Sgt. Roland G. Walters
Using a blanket to muffle echoes from the high ceilings, Emily Harris files an NPR report from one of Saddam Hussein's former palaces in Tikrit.
Sgt. Roland G. Walters
NPR's Emily Harris has been covering military operations in Iraq. In this Reporter's Notebook, Harris looks behind the scenes of the U.S. and Iraqi offensive against insurgents in Samarra, north of Baghdad.
Spending the night on the rooftop of a civilian home in Samarra commandeered by the military a night after U.S. and Iraqi forces stormed the city certainly has its challenges. For example: is it better to wear your flack vest while trying to sleep, or snuggle with it in a hopefully defensive position? So you'd think staying in one of Saddam's former palaces in Tikrit while at the headquarters of the division overseeing the Samarra operation would be a welcome change. But here's the problem for a radio reporter. Gunfire or rumbling tanks sound great in the background. But high ceilings and marble halls only give your voice a disconcerting echo. The best muffler around here is a scratchy, hot, Army-issue wool blanket. Melt under that even for a few minutes in an unairconditioned marble hallway baked in 100-degree heat and you might prefer the moonlit Samarra rooftop on a cool — and luckily quiet — October night.
Assessing War Damage
Our drive to Samarra the morning after troops stormed the town was delayed when a big IED (improvised explosive device, or roadside bomb) was discovered on a small bridge just north of the city. We waited more than three hours for the U.S. military's detonation team to show up and blow it up. The explosion let off a terrific flash of light, a big boom, and an impressive puff of smoke. So when we drove past the detonation site, I was expecting a big crater. But the controlled detonation only knocked a small piece of concrete off the edge of the bridge. Hard to tell what was bomb, what was routine dilapidation.
Where There's Smoke
The standard joke about Army engineers is that they are experts in deconstruction rather than reconstruction, because they mostly blow stuff up. Just after a friendly engineer leaning against a Humvee in a dusty staging area outside Samarra explained that, he turned around and tripped over a wire holding up an antenna for military radio communications. The antenna obediently toppled over.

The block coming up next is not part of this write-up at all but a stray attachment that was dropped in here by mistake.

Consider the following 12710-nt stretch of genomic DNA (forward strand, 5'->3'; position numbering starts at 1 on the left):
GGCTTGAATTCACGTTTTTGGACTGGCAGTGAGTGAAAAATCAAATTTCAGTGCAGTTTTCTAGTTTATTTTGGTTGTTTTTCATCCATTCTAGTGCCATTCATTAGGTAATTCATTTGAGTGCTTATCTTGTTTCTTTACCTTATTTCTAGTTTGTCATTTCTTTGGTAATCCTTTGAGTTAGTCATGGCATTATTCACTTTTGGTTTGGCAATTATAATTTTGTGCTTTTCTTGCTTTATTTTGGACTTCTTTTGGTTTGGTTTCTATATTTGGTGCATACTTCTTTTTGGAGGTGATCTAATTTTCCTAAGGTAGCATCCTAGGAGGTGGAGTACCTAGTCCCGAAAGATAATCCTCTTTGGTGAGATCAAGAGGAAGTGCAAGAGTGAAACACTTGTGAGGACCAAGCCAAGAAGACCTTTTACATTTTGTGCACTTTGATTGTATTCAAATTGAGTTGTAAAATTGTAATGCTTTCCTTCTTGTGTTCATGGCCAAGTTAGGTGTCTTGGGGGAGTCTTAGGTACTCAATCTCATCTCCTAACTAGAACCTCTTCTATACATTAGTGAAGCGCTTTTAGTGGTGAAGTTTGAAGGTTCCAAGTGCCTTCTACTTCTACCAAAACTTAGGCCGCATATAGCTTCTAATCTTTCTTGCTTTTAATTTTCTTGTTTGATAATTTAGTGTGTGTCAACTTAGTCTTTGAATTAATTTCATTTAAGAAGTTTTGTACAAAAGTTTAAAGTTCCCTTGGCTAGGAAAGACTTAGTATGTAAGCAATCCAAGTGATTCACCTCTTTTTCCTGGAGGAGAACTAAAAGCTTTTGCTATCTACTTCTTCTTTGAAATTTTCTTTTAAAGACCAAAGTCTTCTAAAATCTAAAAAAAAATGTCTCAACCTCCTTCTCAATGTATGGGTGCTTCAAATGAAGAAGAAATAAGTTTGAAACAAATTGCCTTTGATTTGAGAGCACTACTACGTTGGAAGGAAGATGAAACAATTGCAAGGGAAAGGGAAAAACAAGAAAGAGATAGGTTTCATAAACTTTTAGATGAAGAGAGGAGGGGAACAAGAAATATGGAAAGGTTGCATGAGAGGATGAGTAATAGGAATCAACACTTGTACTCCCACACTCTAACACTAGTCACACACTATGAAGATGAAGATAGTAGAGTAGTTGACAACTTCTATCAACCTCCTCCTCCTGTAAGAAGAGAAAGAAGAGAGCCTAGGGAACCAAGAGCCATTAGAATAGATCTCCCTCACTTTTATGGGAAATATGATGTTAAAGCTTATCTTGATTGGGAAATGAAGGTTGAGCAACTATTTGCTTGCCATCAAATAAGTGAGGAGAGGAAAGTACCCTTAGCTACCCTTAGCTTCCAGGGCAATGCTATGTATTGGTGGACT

The Slip of a Lip
The handover of power from the U.S. occupation government, the Coalition Provisional Authority (CPA), to an interim Iraqi government at the end of June is promoted as the day Iraqis took charge. But it's not always easy to remember that concept when you're working on the ground. Here are two verbatim quotes from high-ranking U.S. military officials last week:
"This will be the keystone to our success when we do our elections, or — when the Iraqis hold their elections in January."
"Occasionally we do see vehicle-borne improvised explosive devices and I'm going to show you how many we've had since we occupied this area, these four provinces. Occupied may not, may not be the right word, but uh, I think you get what I'm saying."
There's a massive effort under way to make sure all members of the military have the opportunity to vote while overseas. Voting Assistance Officers have a thick book explaining how to fill out absentee ballots for each state. If the ballots don't arrive in time, they offer backup write-in ballots, an official government document good only for national races. In a nod to America's much vaunted "privacy of the voting booth," there is an envelope with no personal markings to hold the ballot. But on the outside of the mailing envelope, voters have to fill in their name, address, overseas address, birthday, social security number, and the number of a secondary piece of ID, such as a passport. It's probably unlikely a crook or terrorist would harvest that information. But it's no voting-booth curtain.